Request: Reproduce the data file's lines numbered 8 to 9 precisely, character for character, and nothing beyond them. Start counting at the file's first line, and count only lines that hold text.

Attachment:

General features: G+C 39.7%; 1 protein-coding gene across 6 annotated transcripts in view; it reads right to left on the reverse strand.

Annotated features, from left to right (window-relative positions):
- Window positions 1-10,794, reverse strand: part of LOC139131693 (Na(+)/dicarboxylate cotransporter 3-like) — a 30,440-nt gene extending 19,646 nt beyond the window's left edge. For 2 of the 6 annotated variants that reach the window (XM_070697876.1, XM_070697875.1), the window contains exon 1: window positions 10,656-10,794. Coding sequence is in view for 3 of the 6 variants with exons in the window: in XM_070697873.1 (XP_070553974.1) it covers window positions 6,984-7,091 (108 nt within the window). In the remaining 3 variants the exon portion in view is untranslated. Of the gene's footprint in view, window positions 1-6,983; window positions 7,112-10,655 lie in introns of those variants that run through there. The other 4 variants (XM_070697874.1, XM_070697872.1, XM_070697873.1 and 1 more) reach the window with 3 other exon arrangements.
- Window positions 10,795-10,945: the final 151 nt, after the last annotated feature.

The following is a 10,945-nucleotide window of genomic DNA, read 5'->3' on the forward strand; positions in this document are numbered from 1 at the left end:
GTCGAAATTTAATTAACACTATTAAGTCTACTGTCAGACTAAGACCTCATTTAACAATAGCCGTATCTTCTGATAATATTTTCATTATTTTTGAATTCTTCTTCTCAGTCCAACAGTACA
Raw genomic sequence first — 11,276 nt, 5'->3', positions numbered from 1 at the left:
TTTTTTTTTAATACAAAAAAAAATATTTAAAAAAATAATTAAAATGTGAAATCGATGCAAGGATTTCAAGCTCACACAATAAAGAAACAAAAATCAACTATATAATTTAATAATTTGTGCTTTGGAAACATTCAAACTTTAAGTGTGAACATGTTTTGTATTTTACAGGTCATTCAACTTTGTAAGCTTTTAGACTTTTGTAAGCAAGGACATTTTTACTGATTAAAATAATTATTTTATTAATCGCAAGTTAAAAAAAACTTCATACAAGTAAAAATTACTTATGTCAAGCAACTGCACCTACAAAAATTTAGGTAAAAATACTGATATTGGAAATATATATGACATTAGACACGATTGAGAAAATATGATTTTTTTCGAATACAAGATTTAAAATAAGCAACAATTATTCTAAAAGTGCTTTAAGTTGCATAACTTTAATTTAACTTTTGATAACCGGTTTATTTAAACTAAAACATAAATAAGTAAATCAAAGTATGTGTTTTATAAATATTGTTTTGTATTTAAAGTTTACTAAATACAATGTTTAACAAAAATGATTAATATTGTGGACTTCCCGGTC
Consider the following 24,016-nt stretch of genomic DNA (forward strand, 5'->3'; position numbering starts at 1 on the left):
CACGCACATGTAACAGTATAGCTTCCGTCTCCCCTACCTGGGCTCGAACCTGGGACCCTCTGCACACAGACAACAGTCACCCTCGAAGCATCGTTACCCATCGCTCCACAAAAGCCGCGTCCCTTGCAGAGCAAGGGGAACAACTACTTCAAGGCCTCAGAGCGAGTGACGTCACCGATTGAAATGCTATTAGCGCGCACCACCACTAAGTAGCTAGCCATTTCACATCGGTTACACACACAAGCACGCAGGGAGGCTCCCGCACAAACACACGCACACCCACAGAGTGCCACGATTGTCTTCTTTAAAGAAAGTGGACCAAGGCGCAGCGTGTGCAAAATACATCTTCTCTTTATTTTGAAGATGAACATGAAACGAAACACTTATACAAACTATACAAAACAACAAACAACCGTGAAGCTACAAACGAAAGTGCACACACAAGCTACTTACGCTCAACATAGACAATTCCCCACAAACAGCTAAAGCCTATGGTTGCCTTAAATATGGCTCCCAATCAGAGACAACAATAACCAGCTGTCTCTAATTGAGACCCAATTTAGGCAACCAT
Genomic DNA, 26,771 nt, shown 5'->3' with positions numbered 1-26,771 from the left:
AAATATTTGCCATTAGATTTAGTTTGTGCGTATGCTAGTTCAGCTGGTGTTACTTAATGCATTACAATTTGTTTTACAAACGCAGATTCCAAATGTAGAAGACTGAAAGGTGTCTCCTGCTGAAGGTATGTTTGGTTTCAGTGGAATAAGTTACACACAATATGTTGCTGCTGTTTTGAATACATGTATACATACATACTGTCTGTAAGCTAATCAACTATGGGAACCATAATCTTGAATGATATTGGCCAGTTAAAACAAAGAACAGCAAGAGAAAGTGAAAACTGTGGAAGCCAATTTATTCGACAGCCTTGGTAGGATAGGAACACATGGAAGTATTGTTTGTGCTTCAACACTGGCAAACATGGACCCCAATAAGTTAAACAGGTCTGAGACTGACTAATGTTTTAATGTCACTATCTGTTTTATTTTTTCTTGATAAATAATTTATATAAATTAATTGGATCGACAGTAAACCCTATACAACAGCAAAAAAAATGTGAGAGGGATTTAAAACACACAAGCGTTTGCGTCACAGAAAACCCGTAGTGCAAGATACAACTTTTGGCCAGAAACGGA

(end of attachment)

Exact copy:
TTTTTTTTTAATACAAAAAAAAATATTTAAAAAAATAATTAAAATGTGAAATCGATGCAAGGATTTCAAGCTCACACAATAAAGAAACAAAAATCAACTATATAATTTAATAATTTGTGCTTTGGAAACATTCAAACTTTAAGTGTGAACATGTTTTGTATTTTACAGGTCATTCAACTTTGTAAGCTTTTAGACTTTTGTAAGCAAGGACATTTTTACTGATTAAAATAATTATTTTATTAATCGCAAGTTAAAAAAAACTTCATACAAGTAAAAATTACTTATGTCAAGCAACTGCACCTACAAAAATTTAGGTAAAAATACTGATATTGGAAATATATATGACATTAGACACGATTGAGAAAATATGATTTTTTTCGAATACAAGATTTAAAATAAGCAACAATTATTCTAAAAGTGCTTTAAGTTGCATAACTTTAATTTAACTTTTGATAACCGGTTTATTTAAACTAAAACATAAATAAGTAAATCAAAGTATGTGTTTTATAAATATTGTTTTGTATTTAAAGTTTACTAAATACAATGTTTAACAAAAATGATTAATATTGTGGACTTCCCGGTC
Consider the following 24,016-nt stretch of genomic DNA (forward strand, 5'->3'; position numbering starts at 1 on the left):